Contact your local VA regional office or visit the official VA website for detailed information and assistance in assessing your eligibility.

Are there any restrictions on the types or brands of walk-in tubs covered by grants?

VA grants generally don’t impose restrictions on specific brands or types of walk-in tubs. However, it is important to note that the tub must meet the necessary accessibility and safety requirements to qualify for coverage under the grants.

Before making a purchase, it’s smart to consult with the VA or review the specific guidelines associated with the grant programs to ensure compliance.

» MORE: Pros and cons of walk-in tubs

Can I combine multiple grants to cover the cost of a walk-in tub?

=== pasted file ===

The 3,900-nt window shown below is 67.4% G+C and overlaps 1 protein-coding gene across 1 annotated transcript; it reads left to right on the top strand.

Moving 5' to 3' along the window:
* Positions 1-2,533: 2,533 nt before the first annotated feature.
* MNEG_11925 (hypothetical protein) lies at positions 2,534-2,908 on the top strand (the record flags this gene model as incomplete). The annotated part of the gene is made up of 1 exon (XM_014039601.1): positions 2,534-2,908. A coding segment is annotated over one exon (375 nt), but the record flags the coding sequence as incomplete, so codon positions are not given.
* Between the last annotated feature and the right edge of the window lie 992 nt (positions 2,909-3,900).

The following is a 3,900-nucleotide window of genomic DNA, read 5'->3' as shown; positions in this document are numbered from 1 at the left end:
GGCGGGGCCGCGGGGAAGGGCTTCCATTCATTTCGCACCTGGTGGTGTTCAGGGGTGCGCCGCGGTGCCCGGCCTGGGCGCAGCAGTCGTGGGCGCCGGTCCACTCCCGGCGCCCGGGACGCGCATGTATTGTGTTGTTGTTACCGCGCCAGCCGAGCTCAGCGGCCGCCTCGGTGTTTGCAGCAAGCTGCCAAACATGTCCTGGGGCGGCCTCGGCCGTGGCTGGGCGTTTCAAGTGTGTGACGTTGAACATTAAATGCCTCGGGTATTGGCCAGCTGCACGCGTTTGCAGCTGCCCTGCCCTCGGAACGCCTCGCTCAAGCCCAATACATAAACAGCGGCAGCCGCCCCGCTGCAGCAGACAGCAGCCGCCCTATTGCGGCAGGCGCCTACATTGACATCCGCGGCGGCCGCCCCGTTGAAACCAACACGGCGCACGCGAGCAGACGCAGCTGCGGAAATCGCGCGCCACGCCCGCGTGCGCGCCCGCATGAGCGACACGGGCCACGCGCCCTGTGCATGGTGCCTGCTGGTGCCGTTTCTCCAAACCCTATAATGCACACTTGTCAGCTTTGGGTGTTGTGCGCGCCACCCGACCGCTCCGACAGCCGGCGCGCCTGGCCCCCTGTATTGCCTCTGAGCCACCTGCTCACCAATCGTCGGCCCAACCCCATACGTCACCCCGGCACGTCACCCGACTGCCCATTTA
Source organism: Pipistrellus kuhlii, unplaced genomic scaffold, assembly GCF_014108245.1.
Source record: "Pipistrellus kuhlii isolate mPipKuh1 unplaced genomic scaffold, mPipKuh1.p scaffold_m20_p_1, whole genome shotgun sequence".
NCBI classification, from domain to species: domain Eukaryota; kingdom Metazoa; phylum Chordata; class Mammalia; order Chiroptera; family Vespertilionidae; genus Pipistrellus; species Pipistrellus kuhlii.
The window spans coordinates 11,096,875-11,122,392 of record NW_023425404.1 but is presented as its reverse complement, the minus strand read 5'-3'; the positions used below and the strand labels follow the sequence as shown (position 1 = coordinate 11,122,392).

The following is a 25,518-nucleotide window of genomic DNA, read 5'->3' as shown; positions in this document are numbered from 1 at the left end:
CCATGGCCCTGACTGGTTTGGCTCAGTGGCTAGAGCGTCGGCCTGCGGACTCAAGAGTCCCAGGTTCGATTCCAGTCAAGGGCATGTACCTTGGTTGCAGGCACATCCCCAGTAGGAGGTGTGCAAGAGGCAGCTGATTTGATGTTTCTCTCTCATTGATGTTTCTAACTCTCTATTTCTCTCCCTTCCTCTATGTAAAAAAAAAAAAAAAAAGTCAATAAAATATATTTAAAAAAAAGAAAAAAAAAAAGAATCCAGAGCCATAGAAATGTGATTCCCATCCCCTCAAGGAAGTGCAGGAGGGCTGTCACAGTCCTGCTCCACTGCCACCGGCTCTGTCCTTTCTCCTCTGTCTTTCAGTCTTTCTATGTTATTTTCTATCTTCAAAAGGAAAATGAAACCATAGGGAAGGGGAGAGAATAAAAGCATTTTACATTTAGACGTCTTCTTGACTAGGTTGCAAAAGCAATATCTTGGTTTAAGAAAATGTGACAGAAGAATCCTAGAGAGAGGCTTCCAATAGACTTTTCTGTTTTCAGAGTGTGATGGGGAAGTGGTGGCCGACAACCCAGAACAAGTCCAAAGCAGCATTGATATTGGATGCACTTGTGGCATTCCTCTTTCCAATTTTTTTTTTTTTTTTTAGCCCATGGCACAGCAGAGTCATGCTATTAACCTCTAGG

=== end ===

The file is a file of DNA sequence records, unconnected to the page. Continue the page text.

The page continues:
Yes, it is possible to combine multiple grants to cover the cost of a walk-in tub, depending on your eligibility and the specific requirements of each grant. However, consulting with the VA and discussing your specific situation is essential to determine the best approach and available options.


Article sources
ConsumerAffairs writers primarily rely on government data, industry experts and original research from other reputable publications to inform their work. Specific sources for this article include:
  1. U.S. Department of Veterans Affairs, “Home Improvements and Structural Alterations (HISA).” Accessed July 10, 2023.
  2. U.S. Department of Veterans Affairs, “VA Aid and Attendance benefits and Housebound allowance.” Accessed July 10, 2023.
  3. U.S. Department of Veterans Affairs, “Disability housing grants for Veterans.” Accessed April 4, 2024.
Did you find this article helpful? |
Share this article